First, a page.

Would wearing two face masks work even better?

A single face mask can no longer suffice; recent research from the Centers for Disease Control and Prevention (CDC) indicates that if your single mask does not fit properly or has multiple layers, you can use two. Wearing cloth face coverings over surgical masks, as well as tying knots on ear loops and tucking the sides of disposable masks, provides greater protection against COVID-19 than wearing a fabric covering or a poorly-fitted medical mask alone, according to CDC research released on February 10.

For months, we’ve known that face masks shield both the wearer and those around them, and that several layers of tightly woven cloth provide better protection than flimsier, non-breathable coverings. Face masks operate by preventing large respiratory droplets from spreading the virus when people cough or sneeze. They can also act as a buffer against smaller aerosols, which are a less popular but still possible mode of transmission for the virus.

According to the CDC, although a single surgical mask on an infected person prevents about 42% of infectious particles from reaching a healthy person and a cloth mask prevents more than 44%, wearing a cloth mask over a surgical mask prevents 92.5 percent of cough particles from reaching a healthy person. This seems to be due to the fact that the surgical mask effectively filters out virus particles, while the cloth mask will enhance the fit.

However, putting on a lot of masks has its drawbacks. If you’re in a position where other people have been hanging out and potentially distributing viral droplets, you may be tempted to fiddle with the additional mask. You can come into contact with a contaminated surface and then transfer virus particles to your mask. And while a second (or third) mask will create a more effective barrier for outgoing and incoming particles, it will also make it harder to breathe in the air you need.

So, if you want to try something new, there are a few things to consider. While most disposable masks on the market are not medical-grade, they are still made of polypropylene, a nonwoven fabric that repels viral particles electrostatically. That means they continue to get high marks for virus protection. When worn alone, their loose fit leaves too many gaps from which viral particles will enter and exit.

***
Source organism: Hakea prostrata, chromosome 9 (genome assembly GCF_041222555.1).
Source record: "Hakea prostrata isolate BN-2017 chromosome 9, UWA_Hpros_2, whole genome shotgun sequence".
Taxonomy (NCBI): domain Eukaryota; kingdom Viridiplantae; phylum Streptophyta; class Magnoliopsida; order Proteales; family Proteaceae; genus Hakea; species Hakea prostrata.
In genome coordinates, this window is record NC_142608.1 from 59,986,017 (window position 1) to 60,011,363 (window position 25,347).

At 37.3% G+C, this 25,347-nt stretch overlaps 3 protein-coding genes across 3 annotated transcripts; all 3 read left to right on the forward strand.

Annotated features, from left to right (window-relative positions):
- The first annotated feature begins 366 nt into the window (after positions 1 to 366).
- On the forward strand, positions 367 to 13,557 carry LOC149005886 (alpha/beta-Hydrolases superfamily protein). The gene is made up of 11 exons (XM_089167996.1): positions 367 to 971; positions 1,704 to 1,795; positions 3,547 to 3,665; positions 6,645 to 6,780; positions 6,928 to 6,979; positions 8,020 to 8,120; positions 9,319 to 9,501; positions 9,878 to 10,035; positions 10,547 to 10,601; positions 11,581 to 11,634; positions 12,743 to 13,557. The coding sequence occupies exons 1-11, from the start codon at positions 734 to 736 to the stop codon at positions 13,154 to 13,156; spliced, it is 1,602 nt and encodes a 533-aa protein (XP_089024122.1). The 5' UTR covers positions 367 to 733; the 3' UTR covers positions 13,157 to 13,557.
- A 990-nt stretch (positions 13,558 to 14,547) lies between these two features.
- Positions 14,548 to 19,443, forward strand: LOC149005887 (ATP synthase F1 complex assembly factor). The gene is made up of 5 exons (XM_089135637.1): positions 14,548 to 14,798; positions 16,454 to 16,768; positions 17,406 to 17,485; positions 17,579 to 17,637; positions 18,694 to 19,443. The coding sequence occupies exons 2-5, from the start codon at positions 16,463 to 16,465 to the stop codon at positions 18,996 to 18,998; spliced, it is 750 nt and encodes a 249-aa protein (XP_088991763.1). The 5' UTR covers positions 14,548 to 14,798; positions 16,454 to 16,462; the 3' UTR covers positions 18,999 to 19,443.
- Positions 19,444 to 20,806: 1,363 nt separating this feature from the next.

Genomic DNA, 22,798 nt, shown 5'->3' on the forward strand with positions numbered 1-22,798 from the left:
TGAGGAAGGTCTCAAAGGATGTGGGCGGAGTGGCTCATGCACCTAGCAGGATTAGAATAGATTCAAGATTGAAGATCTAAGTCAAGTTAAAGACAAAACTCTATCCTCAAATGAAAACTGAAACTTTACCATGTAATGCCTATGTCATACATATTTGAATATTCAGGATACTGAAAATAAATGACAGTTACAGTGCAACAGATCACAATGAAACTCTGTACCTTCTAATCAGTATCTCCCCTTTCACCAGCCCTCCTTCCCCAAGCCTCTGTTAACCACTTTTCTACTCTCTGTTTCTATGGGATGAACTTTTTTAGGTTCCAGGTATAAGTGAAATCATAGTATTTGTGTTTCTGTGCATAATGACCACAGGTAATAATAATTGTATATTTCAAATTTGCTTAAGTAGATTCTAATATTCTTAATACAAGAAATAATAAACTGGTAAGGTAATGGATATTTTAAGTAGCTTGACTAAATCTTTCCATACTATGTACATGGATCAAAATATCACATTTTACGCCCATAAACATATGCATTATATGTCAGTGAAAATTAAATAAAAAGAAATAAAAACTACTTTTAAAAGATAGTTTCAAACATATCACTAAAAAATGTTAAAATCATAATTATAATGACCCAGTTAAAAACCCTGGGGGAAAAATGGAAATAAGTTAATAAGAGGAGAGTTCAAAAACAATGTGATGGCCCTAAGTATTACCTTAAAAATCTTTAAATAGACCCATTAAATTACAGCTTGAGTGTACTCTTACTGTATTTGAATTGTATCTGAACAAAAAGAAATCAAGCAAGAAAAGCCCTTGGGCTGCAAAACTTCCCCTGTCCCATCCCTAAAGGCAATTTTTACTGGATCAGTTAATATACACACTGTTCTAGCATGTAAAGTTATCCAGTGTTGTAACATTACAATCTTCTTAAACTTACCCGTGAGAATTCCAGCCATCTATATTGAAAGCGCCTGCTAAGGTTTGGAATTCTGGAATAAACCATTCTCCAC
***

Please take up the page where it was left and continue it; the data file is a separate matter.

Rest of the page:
A cloth mask with a filter that fits snugly will block 74 to 90% of infectious particles. It’s important to have a nonwoven filter because it can help trap tiny aerosols that slip past the weave in even the most tightly woven fabrics. A special HEPA filter designed to fit into a mask with a pocket can be purchased, or a vacuum bag can be cut up. Vacuum bags have been found to be one of the best materials for capturing tiny particles in many research studies on mask effectiveness.

How do you tell if you’re a good match? Warm air should enter the mask from the front, and you should be able to see the mask material move in and out with each breath. There should also be no holes. Even the tiniest gaps in the air will allow respiratory droplets to enter your nose and mouth.

You may also use the CDC-recommended “knot and tuck” approach to secure a loose surgical mask. It involves tying a knot at the point where the ear loops meet the mask’s edge, as well as folding and tucking any excess material under the mask’s edges. This approach was shown to significantly improve safety against virus exposure and transmission in laboratory research.

Surgical and N95 masks aren’t always inexpensive, and because they’re disposable, the expense may easily add up. If you choose a cloth mask, look for one with several layers of fabric and a nose wire, which is a metal strip running along the top of the mask. To improve the fit and avoid air leaks, the nose wire may be twisted around your nose.

Check out my related post: What’s the difference with between cloth, surgical and N95 masks?

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